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Old 08-20-2012, 09:52 PM   #21
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Quote:
Originally Posted by herk7769

What gauge?
I doubt it would be 8 gauge (40 amp) rubber shielded 3 wire (Black, White, Green).
It's a 30 amp and it was the same gauge as the stock power cord with camper I did searching when I needed 50 feet for a trip.
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Old 08-21-2012, 07:14 AM   #22
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It's a 30 amp and it was the same gauge as the stock power cord with camper I did searching when I needed 50 feet for a trip.
That would be 10 gauge (30 amp). You most likely will only be able to pull about 20 amps through 100 feet before the voltage drop in that narrow a pipe will cause air conditioner damage.

Still, a buck a foot is pretty cheap. Have you seen the cost of copper lately?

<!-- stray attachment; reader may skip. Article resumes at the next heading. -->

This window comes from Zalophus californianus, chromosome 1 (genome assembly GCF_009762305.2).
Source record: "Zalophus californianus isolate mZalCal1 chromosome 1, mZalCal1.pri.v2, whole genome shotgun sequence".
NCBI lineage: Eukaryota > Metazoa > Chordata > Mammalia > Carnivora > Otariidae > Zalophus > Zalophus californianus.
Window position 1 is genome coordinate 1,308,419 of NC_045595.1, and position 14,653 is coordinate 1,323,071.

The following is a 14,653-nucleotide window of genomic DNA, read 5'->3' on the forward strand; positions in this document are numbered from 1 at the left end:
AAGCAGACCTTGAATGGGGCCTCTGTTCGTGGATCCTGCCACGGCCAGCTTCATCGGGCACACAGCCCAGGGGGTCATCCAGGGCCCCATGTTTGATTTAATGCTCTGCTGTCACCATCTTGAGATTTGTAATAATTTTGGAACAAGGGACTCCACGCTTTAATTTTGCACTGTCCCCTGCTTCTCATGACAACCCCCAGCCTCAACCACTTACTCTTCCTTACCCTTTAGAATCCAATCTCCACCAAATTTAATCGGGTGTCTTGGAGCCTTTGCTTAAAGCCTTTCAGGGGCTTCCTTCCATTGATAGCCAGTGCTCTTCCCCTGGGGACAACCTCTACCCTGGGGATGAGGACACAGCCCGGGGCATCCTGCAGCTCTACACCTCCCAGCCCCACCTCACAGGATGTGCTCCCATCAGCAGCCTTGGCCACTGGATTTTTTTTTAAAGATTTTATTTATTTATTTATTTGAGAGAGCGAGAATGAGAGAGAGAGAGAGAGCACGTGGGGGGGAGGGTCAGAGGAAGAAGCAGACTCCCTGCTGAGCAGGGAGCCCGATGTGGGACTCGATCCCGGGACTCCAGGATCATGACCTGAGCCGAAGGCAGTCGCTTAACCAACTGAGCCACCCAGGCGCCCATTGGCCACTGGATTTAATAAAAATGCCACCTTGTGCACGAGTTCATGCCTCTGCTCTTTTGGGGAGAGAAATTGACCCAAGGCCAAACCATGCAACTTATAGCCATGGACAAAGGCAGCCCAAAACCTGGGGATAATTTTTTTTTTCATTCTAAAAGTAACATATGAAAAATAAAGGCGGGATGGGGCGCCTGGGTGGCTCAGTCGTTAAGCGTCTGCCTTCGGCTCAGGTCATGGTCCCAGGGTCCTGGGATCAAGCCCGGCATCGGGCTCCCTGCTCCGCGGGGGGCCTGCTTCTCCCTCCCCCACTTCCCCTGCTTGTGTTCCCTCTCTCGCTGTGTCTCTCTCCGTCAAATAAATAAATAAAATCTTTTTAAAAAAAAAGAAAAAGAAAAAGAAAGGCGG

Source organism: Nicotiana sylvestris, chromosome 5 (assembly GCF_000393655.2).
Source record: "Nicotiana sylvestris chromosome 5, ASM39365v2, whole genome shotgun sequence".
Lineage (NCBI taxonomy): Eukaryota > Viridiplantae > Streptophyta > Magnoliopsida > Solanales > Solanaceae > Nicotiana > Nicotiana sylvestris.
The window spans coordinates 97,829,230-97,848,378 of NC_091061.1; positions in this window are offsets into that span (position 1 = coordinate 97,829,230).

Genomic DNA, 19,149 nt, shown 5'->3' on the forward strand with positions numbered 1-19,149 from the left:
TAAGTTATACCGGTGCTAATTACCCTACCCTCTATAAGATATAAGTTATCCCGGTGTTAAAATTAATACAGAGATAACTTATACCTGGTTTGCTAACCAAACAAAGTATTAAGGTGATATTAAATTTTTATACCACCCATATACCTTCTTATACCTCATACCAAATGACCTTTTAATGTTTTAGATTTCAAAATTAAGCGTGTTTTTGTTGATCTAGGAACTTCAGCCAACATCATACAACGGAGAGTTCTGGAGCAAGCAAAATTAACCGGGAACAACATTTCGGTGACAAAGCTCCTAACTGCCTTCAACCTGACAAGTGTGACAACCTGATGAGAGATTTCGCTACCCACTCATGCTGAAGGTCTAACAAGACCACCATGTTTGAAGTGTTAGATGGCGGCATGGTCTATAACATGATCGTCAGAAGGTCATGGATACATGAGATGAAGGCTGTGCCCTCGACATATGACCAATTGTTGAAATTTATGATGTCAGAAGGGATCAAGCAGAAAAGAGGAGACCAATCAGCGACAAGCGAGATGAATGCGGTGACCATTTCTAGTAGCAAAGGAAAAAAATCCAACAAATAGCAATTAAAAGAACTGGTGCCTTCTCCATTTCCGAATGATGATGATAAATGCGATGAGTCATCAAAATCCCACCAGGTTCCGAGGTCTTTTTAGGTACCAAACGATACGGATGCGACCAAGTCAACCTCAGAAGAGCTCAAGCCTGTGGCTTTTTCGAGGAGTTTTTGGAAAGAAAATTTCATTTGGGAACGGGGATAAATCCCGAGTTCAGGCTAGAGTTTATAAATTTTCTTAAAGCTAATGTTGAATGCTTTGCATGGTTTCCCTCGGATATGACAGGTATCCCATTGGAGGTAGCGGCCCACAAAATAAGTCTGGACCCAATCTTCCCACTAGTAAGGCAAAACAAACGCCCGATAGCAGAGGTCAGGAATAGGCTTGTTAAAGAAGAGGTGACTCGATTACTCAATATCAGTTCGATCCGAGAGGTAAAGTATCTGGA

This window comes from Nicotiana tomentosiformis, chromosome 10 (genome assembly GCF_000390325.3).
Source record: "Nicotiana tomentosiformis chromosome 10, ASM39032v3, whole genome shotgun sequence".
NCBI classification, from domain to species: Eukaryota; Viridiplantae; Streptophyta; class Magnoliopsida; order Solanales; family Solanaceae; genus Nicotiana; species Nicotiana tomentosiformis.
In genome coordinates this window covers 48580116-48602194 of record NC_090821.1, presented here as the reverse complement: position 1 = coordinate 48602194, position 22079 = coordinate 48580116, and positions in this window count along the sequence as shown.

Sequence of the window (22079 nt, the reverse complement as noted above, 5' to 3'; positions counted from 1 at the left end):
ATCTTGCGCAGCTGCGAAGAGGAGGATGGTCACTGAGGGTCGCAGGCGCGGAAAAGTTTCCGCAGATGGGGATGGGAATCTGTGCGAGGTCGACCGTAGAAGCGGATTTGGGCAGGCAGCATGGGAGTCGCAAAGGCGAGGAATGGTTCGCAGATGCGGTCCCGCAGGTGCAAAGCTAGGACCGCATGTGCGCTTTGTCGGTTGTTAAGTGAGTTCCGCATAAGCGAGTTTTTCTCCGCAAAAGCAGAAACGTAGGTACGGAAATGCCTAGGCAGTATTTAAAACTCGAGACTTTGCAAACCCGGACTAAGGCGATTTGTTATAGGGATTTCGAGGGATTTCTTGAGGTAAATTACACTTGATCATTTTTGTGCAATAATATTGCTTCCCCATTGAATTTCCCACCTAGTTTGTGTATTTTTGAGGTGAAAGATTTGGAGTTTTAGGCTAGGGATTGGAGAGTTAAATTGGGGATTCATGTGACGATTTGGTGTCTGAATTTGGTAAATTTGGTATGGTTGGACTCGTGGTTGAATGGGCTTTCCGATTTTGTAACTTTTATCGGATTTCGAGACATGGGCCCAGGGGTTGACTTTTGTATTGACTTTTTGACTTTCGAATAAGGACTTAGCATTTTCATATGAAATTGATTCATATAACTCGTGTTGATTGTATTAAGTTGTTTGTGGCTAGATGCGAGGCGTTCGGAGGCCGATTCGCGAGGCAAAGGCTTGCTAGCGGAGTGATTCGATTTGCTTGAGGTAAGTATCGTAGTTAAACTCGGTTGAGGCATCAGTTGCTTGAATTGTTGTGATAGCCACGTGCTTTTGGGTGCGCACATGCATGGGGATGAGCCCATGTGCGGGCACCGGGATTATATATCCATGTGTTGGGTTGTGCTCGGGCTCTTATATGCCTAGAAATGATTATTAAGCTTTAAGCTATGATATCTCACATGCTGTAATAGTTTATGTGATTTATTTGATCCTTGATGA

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Old 08-21-2012, 07:49 AM   #23
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Originally Posted by herk7769 View Post
That would be 10 gauge (30 amp). You most likely will only be able to pull about 20 amps through 100 feet before the voltage drop in that narrow a pipe will cause air conditioner damage.

Still, a buck a foot is pretty cheap. Have you seen the cost of copper lately?
You are correct, herk.
I just ran through the numbers and even an 8 guage 100 foot cord would have a drop of 4.7 volts at 30 amps. So a 10 guage would obviously not be up to the task.
I'd better go have a look at my cords!
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Old 08-26-2012, 07:34 PM   #24
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Ok, I have to go 120 feet. Do I need to go with 6 gauge?
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Old 08-26-2012, 08:28 PM   #25
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Ok, I have to go 120 feet. Do I need to go with 6 gauge?
Is that 120 PLUS the 30 foot OEM cord? If so you would be OK with 8 GA I think unless you plan on doing something silly like trying to use both the AC and the water heater on electric at the same time. 5 volts may seem like a lot, but it is not so bad.